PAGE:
Te miro para que te quedes – Poema (pronunciación)

Te miro para que te quedes – Poema (pronunciación)

This time we will practice pronunciation and entonation with a beautiful poem by Karmelo Iribarren 😀

Spanish reading practice! (Basic)

Today we will use a short poem from a Spanish writer to practice both, our reading comprehension and our pronunciation in Spanish.

I have a tip for you, even though the individual sounds are important, what will really make you sound like a native are the right rhythm and the proper intonation

As usual, we will divide the practice into three steps:

1. Read the poem silently, try to understand the general meaning and if there are some words that you don’t understand, you can try checking out the keywords that I have translated for you. 

2. Read it out loud and record yourself with your phone or any device. Remember that to improve you need to be able to listen to yourself. Then use the worksheet to draw some lines over the sentences showing where your voice is going up, down or staying flat.

3. Finally, do a shadowing practice: listen to my version and imitate the way I speak (as if you were making fun of me 😉 ), focus on the rhythm, the melody and the pauses. Don’t try to go fast! (this is poetry, so let’s read it with emotion, be dramatic like a good Hispanic!)

1. Reading comprehension

Focus on understanding the general meaning and the feeling of the poem:

Te miro para que te quedes

Te miro
a cualquier hora del día,
no importa lo que estés haciendo
en ese instante:

                     cuando hablas, cuando duermes,
cuando me coges del brazo por la calle,
cuando te llena de luz
el rostro una sonrisa,
y también cuando la tristeza
te lo oscurece;

                      en cualquier sitio, a cualquier hora, te miro,

te miro siempre
para que te quedes.


Useful words:

mirar – to see, to watch

cualquier  any

estar haciendo – to be doing

ese –  that

coger del brazo – top hold someones arm

llenar de + algo to fill something with something

el rostro – the face

también  also

sonrisa – smile

tristeza   sadness

oscurecer – to darken

quedarse – to stay

2. Read it out loud and record yourself

3. Print the worksheet, listen to your recording and draw your intonation lines over the sentences (the ups and downs of your voice tone)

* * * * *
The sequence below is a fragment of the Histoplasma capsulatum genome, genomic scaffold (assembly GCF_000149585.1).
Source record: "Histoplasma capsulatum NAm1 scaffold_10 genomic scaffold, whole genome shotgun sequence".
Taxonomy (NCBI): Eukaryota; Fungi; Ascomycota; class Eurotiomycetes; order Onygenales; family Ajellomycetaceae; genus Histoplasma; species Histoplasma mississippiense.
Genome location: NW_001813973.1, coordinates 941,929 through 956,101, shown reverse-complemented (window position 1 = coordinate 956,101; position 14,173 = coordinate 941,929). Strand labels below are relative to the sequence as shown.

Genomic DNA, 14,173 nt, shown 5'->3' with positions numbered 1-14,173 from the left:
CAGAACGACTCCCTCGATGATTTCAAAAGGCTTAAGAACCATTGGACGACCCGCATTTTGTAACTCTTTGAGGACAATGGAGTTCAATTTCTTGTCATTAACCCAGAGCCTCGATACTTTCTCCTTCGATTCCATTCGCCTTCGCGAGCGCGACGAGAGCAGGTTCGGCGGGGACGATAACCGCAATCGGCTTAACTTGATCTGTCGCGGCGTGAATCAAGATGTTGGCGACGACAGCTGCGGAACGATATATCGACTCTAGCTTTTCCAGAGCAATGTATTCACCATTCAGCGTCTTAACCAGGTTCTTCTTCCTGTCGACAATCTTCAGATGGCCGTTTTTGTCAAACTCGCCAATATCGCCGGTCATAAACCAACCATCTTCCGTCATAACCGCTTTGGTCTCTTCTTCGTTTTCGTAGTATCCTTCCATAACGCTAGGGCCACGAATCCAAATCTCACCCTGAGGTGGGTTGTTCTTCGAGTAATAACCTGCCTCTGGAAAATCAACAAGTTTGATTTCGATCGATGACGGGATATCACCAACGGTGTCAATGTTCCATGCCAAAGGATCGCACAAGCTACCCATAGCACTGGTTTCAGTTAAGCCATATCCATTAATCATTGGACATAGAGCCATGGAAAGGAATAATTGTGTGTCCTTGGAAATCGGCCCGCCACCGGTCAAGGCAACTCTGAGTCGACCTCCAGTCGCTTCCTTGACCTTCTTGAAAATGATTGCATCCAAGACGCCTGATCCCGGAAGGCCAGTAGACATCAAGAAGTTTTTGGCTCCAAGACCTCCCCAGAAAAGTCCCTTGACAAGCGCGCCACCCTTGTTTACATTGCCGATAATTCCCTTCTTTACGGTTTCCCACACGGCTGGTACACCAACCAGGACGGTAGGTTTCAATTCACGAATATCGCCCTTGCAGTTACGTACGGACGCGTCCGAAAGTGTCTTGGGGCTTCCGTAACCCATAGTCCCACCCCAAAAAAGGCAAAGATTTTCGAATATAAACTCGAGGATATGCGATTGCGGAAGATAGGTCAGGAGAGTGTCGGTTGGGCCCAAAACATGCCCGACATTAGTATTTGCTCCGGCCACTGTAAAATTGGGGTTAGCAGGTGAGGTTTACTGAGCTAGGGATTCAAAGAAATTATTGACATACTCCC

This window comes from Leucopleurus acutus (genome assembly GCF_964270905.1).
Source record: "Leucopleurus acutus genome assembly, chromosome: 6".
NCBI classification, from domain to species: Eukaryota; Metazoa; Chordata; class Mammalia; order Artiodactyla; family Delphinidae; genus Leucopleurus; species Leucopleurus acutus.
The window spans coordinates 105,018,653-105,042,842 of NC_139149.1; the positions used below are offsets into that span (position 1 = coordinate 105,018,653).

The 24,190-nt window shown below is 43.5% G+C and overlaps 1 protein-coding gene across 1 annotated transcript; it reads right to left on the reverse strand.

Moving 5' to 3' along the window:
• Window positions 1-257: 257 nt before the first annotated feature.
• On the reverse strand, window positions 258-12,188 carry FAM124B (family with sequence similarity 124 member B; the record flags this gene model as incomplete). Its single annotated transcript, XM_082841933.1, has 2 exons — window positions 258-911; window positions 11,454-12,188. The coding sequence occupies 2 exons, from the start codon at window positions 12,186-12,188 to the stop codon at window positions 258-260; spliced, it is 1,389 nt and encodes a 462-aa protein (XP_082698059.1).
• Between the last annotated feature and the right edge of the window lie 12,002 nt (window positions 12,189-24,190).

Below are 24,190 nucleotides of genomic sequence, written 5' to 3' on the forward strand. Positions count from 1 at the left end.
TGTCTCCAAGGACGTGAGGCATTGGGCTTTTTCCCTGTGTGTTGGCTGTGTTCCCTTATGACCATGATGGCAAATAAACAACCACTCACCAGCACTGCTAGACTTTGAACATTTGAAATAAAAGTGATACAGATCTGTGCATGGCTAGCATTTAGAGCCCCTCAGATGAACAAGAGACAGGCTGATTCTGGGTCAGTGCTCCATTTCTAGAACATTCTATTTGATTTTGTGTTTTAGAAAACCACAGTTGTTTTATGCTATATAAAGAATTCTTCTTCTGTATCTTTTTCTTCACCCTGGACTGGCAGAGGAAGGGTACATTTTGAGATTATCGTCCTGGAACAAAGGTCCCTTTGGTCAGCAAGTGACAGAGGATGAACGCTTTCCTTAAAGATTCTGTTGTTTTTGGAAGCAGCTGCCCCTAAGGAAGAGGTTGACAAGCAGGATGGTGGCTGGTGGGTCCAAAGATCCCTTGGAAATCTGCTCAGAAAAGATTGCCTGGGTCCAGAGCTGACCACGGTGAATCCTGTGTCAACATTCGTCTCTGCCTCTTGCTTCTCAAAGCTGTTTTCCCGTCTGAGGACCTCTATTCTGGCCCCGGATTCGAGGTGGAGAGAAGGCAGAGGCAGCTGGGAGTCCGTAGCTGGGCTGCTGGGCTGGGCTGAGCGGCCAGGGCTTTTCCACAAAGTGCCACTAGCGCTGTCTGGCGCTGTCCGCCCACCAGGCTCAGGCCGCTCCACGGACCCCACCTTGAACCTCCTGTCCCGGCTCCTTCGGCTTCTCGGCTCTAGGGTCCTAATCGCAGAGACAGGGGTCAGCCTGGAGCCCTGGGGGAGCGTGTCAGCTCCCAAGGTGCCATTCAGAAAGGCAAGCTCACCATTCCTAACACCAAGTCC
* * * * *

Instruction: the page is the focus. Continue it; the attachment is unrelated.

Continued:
Click here to get Saru’s intonation’s PDF:

Saru’s messy intonation –  te miro para que te quedes

4. Ahora, vamos a practicar pronunciación.

(now, let’s practice the pronunciation)

First listen to my version


Whole poem (normal speed)

Repeat after me!

Te miro… para que te quedes

Text content

Te miro

a cualquier hora del día.


Pronunciation tip:

In Spanish the melody of a normal sentence depends on the accent on the speaker, it can be relatively “flat” in some (like in my pronunciation), or jump a lot (like in the Spanish from the south of Spain)… but something that makes Spanish sound like Spanish is that there is always a falling intonation at the end of the sentences!

In the middle of a long sentence or at the end of a connecting sentence the intonation goes up, usually followed by a pause and then a normal intonation with a falling end.

Pronunciation tip:

Slow down! Pauses are super important, especially in poetry. So, if you see a comma, a dot, or you are facing a very long sentence, take some time to breathe 😀 Making the right pauses will give your Spanish just the right level of drama. And you know… we ARE kinda dramatic jajaja

If you want to you can make little pauses between the main parts of any sentence. 

No importa (possible pause) lo que estés haciendo (mandatory pause)… En ese instante; (mandatory pause)…

cuando hablas, cuando duermes,

cuando me coges del brazo por la calle,

cuando te llena de luz el rostro una sonrisa,

y también, cuando la tristeza

te lo oscurece;


Pronunciation tip:

In a long sentence we can pause in the middle, right after the verb or the object, but be careful to keep the intonation flat, other way people will think the phrase is over.

The most important part of the sentence is usually pronounced in a slightly higher pitch… in this case: the verb.

cuando me coges del brazo (possible pause) por la calle


¡It’s your turn!

(I wanna hear your voice :D)

Pick your favorite line

and read it for me on the comments 😀

Do you want me to read your favorite story or poem?

Share them in the comments and I will do my best to prepare them promptly.

See you at the next practice!